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Cystitis Home Remedies - How to Get Rid of Cystitis
Cystitis is inflammation of the urinary bladder. It is a result of infection, irritation or damage. Cystitis is more common in pregnant women, active women and women after the menopause, but it can occur at any age. Most infections are caused by bacteria that live harmlessly in your bowel. Escherichia coli is the most common culprit but, in some cases, bacteria that live on your skin (such as Staphylococcus epidermis) can also cause infection if they get into the urethra. There are several types of cystitis first is bacterial cystitis. It is most often caused by coliform bacteria being transferred from the bowel through the urethra into the bladder. Second is interstitial cystitis is considered more of an injury to the bladder and rarely involves the presence of infection. Interstitial cystitis is a chronic condition that affects an estimated 1 million Americans. While it can affect children and men, most of those affected are women. Interstitial cystitis can have a long-lasting adverse impact on your quality of life.Third is Eosinophilic cystitis is a rare form of cystitis that is diagnosed via biopsy and last hemorrhagic cystitis. This is seen most often in cancer patients as a complication of therapy. It occurs in women. Pus is present in the urine but no organism can be cultured in the urine.More than 85% of cases of cystitis are caused by Escherichia coli , a bacterium found in the lower gastrointestinal tract .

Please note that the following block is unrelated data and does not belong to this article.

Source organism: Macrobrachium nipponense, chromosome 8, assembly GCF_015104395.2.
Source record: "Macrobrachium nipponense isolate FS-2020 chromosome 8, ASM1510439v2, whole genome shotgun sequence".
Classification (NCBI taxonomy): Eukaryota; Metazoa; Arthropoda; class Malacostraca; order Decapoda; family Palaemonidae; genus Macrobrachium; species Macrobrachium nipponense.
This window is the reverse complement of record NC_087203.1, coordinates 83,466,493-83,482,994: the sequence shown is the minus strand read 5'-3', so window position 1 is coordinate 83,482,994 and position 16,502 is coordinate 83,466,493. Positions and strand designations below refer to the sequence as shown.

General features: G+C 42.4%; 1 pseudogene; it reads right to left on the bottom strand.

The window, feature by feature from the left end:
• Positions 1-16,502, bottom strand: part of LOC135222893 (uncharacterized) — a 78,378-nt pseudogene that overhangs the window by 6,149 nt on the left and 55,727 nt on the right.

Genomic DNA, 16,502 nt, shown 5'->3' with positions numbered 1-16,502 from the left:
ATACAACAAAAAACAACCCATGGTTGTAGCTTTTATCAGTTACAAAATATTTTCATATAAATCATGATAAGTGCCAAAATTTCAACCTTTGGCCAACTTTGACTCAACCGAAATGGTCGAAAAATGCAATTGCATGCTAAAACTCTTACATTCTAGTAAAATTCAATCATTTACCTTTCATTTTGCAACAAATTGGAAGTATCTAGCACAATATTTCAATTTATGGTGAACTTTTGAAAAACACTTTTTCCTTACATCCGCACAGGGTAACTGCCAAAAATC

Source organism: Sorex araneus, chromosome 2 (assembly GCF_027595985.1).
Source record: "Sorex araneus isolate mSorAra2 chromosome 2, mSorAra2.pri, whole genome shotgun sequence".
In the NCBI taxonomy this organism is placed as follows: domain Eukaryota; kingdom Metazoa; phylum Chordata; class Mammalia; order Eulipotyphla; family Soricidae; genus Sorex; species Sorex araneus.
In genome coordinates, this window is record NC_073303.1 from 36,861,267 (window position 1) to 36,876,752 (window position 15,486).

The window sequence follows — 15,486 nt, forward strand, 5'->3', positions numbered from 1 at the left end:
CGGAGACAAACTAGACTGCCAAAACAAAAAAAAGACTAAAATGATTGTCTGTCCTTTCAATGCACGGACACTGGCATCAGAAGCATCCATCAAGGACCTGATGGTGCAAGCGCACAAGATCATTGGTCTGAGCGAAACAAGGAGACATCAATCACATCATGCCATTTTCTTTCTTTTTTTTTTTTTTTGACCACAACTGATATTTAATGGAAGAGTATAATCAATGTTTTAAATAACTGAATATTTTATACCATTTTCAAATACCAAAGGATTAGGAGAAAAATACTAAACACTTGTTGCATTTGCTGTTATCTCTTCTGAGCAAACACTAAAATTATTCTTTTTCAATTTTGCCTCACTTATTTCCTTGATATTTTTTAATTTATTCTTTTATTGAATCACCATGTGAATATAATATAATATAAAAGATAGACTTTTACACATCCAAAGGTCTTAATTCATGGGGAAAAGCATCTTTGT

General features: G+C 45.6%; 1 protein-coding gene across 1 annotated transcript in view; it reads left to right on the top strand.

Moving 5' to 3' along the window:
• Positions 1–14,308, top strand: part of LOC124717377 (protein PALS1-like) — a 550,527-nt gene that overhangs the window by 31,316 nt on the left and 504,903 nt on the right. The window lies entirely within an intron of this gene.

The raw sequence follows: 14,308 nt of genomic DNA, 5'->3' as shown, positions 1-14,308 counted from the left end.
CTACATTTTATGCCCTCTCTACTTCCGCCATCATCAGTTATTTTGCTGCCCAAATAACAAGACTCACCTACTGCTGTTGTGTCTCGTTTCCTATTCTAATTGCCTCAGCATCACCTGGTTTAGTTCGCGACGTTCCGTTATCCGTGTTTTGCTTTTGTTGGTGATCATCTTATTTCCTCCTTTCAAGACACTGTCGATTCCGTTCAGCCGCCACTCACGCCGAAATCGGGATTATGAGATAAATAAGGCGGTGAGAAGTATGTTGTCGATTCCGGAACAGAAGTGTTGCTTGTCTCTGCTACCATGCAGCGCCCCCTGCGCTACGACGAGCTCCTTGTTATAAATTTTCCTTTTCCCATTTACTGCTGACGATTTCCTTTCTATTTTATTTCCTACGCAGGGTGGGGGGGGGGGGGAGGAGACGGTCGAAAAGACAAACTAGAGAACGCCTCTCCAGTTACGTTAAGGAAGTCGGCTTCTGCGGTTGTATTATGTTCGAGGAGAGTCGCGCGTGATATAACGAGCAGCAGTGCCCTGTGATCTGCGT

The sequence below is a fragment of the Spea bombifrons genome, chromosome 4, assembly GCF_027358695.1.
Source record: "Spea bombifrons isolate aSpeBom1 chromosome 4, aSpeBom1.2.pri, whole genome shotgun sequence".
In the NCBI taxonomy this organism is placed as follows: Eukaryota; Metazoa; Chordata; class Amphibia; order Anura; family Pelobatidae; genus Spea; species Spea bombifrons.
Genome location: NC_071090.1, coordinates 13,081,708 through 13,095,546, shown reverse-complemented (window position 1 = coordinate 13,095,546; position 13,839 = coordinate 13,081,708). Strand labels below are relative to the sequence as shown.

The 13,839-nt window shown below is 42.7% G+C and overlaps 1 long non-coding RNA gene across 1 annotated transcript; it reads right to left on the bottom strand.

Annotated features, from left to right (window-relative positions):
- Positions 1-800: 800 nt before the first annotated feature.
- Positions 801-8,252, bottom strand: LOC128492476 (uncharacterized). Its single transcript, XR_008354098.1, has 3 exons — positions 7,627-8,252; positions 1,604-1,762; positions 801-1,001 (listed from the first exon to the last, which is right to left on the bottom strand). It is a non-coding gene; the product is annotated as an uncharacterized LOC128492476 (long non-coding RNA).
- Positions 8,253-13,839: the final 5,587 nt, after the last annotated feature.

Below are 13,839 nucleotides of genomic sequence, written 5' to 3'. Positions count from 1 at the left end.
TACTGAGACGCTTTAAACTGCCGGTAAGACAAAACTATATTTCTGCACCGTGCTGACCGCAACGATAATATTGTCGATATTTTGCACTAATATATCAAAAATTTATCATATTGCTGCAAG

Severity of symptoms caused by interstitial cystitis often fluctuates, and some people may experience periods of remission. Other possible symptoms include blood in the urine; backache, loin pain and lower abdominal aches; and feeling unwell. Once bacteria enter the bladder, they are normally removed through urination. When bacteria multiply faster than they are removed by urination, infection results. Cystitis usually begins when bacteria enter the urinary tract through the urethra, the tube through which urine exits your body. From there, bacteria adhere to the bladder wall, and begin to multiply. Less commonly, bacteria can spread to the bladder from an infection in another part of the body. Risks for cystitis include obstruction of the bladder or urethra with resultant stagnation of urine, insertion of instruments into the urinary tract (such as catheterization or cystoscopy ), pregnancy , diabetes , HIV , and a history of analgesic nephropathy or reflux nephropathy. Sharp pain on passing urine, and an urgent and frequent need to pass urine often with little or no urine being passed are common symptoms.
Home Remedies for Cystitis
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